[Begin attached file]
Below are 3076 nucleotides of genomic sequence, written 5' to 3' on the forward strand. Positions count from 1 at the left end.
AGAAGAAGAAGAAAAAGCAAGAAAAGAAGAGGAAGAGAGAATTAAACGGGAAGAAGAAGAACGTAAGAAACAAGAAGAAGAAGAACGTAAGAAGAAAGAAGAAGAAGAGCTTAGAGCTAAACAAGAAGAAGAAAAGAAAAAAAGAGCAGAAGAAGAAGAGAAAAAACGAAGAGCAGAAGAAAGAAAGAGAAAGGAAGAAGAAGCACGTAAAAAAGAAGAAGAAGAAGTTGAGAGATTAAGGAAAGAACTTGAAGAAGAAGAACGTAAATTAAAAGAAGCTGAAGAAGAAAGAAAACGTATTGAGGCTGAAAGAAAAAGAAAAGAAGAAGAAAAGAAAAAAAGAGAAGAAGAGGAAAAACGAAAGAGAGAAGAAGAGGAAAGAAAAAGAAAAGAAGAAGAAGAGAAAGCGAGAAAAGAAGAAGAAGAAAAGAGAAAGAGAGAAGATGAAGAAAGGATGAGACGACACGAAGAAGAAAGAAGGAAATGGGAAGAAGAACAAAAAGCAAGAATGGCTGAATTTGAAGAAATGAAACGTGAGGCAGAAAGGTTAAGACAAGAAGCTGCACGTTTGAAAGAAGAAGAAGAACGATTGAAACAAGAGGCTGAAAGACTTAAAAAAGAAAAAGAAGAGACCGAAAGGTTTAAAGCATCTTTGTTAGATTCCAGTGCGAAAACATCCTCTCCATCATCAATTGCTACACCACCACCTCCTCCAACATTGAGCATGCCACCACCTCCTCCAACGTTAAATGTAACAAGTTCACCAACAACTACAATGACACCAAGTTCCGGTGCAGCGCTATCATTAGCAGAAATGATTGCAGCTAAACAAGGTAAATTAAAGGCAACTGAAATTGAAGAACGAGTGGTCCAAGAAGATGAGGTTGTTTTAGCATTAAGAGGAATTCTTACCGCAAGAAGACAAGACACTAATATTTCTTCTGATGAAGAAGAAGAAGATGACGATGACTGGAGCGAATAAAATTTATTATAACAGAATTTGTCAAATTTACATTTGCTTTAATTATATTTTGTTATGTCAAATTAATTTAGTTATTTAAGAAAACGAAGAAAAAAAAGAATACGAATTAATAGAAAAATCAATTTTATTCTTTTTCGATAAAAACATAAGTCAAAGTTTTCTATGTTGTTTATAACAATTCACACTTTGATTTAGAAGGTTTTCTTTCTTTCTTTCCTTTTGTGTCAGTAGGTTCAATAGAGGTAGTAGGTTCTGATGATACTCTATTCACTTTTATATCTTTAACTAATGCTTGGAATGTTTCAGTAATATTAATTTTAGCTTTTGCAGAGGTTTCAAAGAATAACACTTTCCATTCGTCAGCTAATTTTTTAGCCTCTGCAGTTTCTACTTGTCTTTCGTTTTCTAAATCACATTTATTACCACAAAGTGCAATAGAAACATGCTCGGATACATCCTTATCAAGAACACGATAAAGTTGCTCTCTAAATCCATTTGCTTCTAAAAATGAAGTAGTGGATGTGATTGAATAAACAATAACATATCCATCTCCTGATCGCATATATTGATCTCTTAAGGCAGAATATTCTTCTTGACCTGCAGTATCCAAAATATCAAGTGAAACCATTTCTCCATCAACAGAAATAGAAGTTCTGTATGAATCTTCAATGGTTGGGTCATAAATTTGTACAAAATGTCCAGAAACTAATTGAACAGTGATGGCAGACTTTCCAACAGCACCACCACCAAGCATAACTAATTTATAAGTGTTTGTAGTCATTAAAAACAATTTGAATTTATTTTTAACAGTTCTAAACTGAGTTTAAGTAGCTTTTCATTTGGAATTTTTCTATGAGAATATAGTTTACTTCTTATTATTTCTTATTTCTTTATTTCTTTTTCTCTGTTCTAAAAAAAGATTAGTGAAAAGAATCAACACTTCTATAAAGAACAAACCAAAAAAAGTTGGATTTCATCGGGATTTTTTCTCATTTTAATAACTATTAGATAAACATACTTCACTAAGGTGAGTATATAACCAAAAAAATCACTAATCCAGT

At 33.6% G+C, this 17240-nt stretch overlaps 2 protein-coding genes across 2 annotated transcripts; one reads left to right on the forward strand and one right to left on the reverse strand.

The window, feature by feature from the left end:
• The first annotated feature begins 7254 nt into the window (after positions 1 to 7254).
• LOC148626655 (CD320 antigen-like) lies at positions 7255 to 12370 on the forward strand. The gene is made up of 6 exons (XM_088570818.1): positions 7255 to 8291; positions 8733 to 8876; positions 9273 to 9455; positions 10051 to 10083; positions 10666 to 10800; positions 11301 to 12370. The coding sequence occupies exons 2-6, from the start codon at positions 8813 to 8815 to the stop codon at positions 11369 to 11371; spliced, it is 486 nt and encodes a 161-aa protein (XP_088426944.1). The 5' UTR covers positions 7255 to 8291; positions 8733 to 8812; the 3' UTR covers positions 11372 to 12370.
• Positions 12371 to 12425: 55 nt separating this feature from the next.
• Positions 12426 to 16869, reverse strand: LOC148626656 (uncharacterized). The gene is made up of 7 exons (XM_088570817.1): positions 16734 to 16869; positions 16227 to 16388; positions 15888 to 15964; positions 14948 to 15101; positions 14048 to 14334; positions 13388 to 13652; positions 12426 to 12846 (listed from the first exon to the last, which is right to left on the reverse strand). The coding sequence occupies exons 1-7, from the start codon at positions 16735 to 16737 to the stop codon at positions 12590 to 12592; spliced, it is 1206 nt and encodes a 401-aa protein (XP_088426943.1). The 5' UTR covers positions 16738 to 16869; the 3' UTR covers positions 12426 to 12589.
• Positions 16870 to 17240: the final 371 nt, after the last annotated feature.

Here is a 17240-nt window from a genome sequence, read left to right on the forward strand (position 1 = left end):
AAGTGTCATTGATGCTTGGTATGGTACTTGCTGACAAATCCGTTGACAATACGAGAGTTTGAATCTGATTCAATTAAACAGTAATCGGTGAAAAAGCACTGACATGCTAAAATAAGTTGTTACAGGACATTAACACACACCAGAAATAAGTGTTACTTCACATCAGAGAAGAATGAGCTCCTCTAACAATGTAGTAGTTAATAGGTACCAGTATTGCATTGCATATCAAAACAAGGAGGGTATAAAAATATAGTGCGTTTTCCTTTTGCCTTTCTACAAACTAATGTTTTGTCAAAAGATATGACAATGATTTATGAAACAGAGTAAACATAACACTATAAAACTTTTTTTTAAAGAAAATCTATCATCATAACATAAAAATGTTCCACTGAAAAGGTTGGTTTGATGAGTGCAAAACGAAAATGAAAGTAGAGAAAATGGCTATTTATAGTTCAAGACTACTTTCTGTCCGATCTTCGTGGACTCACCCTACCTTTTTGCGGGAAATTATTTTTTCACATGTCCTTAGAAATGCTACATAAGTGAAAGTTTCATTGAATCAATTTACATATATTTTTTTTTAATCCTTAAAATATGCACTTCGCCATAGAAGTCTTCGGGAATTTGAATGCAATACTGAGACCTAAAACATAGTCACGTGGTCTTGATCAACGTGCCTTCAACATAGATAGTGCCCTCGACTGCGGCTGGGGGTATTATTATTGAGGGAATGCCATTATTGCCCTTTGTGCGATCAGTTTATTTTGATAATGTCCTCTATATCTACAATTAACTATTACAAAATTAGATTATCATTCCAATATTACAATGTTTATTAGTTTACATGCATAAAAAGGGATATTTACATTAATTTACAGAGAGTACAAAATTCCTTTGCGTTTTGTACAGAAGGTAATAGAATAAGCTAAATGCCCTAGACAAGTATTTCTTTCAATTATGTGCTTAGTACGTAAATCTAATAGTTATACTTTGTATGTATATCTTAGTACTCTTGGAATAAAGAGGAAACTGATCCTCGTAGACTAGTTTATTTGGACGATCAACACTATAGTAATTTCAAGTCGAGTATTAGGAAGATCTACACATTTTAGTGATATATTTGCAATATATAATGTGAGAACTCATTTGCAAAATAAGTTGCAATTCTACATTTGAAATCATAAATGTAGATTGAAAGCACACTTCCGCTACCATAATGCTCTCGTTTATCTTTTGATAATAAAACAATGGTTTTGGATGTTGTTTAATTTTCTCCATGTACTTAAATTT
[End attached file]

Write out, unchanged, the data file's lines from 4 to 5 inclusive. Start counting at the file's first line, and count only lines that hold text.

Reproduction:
The window, feature by feature from the left end:
• The first annotated feature begins 7254 nt into the window (after positions 1 to 7254).